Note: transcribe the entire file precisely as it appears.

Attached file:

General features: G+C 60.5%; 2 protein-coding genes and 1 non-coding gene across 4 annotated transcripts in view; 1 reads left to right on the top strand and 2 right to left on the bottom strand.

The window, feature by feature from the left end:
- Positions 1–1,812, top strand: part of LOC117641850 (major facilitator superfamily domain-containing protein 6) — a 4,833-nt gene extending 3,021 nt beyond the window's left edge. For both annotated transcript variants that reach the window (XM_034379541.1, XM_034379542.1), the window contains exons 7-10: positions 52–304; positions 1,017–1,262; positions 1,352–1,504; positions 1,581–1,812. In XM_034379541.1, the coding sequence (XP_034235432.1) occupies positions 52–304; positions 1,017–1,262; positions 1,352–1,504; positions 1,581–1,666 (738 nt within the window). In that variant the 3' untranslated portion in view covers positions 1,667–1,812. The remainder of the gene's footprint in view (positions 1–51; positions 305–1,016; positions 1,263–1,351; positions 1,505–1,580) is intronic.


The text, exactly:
General features: G+C 60.5%; 2 protein-coding genes and 1 non-coding gene across 4 annotated transcripts in view; 1 reads left to right on the top strand and 2 right to left on the bottom strand.

The window, feature by feature from the left end:
- Positions 1–1,812, top strand: part of LOC117641850 (major facilitator superfamily domain-containing protein 6) — a 4,833-nt gene extending 3,021 nt beyond the window's left edge. For both annotated transcript variants that reach the window (XM_034379541.1, XM_034379542.1), the window contains exons 7-10: positions 52–304; positions 1,017–1,262; positions 1,352–1,504; positions 1,581–1,812. In XM_034379541.1, the coding sequence (XP_034235432.1) occupies positions 52–304; positions 1,017–1,262; positions 1,352–1,504; positions 1,581–1,666 (738 nt within the window). In that variant the 3' untranslated portion in view covers positions 1,667–1,812. The remainder of the gene's footprint in view (positions 1–51; positions 305–1,016; positions 1,263–1,351; positions 1,505–1,580) is intronic.